Brilig is an audience commerce platform with an open transaction marketplace. If you look at other successful marketplaces like eBay or the NYSE – the purpose of these marketplaces is to facilitate transactions between buyers and sellers, create liquidity opportunities, and to ensure a reliable mechanism for settlement. We believed that a fair and open marketplace for data that provides transparency and oversight was inevitable in digital advertising – that’s why we created Brilig.
In terms of differentiation from other competitors in the space, how do you make the case for Brilig?
There are several points of differentiation. First, Brilig is the only company that is focused on the “digital data laundry” – by that I mean the sourcing and normalizing all available data instead of creating the data or reselling the data. Our competitors stick to a limited set or type of data they’ve aggregated or created which means they can’t access the vast array of data sources we can. Because of this our competitors could become some of our biggest customers by acquiring data to expand their offerings, rather than gathering it from scratch.
Second, unlike data exchanges, Brilig oversees but does not participate in the marketplace. By taking on a organizing and oversight role, rather than being a data reseller, Brilig has no inherent conflicts of interest with data sellers or segment makers. The Brilig transaction marketplace is an open, transparent and predictable audience data “shopping center” for buyers and sellers.
Third is our focus. If you think about it, there are three steps involved in serving relevant advertising. Doing the “digital data laundry,” segmentation modeling and ad serving. We focus on the first steps and have built tools for people who make segments. Specialization is important in supply chains and we feel that the focus on data and tools will make us successful.
What about funding? Will Brilig seek a round of funding from the venture or angel community?
We just closed a pre-A round in the spring and have begun discussions with investors for our next round which will close in the fall.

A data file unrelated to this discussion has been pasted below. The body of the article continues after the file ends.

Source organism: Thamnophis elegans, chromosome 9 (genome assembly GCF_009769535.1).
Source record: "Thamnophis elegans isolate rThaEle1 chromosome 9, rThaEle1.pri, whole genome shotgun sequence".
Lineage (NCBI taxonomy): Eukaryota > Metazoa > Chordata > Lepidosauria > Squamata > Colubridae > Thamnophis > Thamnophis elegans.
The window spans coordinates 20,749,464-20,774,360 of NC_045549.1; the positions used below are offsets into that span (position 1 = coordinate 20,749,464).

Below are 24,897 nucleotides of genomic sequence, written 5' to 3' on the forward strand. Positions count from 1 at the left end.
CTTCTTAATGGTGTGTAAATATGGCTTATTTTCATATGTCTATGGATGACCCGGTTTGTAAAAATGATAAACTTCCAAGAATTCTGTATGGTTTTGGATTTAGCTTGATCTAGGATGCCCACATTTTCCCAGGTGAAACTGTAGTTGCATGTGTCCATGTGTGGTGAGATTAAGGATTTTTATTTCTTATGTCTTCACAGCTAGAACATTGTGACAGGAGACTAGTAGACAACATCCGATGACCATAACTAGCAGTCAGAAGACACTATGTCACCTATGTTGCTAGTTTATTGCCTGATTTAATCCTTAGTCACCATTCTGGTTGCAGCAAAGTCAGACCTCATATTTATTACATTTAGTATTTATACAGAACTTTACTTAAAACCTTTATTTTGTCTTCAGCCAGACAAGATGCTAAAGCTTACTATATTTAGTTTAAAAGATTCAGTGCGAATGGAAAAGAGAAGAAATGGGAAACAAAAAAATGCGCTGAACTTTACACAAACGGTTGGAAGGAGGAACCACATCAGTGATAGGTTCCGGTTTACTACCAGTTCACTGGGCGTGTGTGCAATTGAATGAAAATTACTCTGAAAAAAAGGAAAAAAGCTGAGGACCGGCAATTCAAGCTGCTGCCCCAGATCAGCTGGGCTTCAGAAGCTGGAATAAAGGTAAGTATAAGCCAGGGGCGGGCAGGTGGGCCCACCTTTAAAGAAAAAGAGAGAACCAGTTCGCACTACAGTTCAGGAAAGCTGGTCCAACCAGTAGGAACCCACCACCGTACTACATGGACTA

How important is the concept of "real time" to Brilig's offering?
Real time is central to Brilig because audience assessment and matching it to every ad event is the heart of what we do. This goes for both the sell side relationships as well as the buy side. On the sell side data refresh is dictated by the type of data. For example, in many cases search data is worthless if it’s not mined immediately, so our platform is set up to “crawl” search data providers in a nearly real time manner. For our buy side partners we have the ability to provide answers to real time audience data queries.
What is the target market for Brilig? How does one get "in" the public beta? Any caveats with this beta?
Our market is comprised of sellers (websites, retailers and data companies), buyers (ad networks and DSPs) and segment makers (buy side or independent analysts). We are working on an online registration function, but for now companies just need to contact us at www.Brilig.com to participate into the public beta. The only caveat is that we are not charging any fees during the beta, through September 1st.
How will Brilig drive revenue for itself with this model?
Brilig makes money when other people make money. We are starting with a transaction fee which will be a cost-per-thousand-targeted fee, or CPMT. This is a fee charged to sellers based on the number of times their data is utilized in targeting events by buy side partners. As the year goes on we will release more tools and transaction types.